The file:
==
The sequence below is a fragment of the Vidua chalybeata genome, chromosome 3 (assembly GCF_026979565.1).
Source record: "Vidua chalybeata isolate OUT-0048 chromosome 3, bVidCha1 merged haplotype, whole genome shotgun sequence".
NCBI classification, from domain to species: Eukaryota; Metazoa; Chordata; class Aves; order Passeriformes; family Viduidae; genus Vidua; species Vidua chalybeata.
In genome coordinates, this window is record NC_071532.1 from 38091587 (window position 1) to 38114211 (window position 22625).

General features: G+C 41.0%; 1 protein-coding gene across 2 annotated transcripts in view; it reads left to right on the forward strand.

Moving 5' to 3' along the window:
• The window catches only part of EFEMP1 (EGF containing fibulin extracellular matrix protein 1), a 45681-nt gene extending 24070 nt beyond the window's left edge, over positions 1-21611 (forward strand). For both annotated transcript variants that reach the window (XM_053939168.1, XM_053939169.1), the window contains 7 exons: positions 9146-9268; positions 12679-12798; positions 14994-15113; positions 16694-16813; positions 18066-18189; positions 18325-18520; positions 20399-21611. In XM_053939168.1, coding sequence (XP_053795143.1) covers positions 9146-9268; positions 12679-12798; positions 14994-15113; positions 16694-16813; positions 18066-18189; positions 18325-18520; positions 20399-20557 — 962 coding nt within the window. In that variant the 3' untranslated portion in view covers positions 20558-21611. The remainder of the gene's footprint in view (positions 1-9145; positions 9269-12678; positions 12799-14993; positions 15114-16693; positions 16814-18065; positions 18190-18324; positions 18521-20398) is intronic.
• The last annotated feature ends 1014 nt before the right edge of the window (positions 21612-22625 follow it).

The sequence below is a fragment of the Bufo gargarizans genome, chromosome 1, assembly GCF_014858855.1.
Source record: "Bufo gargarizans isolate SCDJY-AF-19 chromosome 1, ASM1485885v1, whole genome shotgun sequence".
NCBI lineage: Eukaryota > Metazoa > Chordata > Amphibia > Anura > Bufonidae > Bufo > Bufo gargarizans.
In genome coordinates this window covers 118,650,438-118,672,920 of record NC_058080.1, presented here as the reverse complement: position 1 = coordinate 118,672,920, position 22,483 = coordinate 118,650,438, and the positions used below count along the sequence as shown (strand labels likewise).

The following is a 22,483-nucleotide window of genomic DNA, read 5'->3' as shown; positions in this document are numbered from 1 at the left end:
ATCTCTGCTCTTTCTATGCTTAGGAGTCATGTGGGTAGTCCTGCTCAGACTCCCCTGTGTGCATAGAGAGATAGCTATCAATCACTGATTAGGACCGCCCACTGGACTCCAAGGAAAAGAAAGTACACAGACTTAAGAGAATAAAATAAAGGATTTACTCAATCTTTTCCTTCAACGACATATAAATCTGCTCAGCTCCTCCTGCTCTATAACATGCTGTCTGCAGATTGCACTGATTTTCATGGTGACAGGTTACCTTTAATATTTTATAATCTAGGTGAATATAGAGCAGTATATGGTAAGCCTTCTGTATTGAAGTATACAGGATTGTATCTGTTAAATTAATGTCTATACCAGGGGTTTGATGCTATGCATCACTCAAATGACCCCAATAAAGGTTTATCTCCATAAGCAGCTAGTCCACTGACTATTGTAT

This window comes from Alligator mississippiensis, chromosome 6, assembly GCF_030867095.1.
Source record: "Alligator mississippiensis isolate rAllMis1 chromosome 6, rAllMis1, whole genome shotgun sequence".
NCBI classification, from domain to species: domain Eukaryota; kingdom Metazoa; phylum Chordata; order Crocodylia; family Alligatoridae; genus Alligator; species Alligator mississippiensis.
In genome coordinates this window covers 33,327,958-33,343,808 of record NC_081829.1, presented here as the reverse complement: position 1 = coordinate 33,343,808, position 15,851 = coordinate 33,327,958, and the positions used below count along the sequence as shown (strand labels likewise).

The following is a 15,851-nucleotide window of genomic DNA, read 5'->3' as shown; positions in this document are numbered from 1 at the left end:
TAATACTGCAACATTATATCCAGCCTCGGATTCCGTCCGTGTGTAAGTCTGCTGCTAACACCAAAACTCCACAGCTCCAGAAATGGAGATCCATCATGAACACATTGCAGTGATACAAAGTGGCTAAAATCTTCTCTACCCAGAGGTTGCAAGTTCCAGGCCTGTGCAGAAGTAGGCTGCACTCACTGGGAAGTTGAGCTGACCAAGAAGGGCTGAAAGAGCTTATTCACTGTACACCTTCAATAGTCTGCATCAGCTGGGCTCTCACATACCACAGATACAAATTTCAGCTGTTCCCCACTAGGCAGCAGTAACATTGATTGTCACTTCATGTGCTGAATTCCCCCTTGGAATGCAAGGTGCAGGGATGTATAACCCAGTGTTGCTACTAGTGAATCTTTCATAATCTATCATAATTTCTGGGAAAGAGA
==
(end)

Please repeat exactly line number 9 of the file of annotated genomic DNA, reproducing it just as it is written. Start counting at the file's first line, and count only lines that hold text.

The sequence below is a fragment of the Bufo gargarizans genome, chromosome 1, assembly GCF_014858855.1.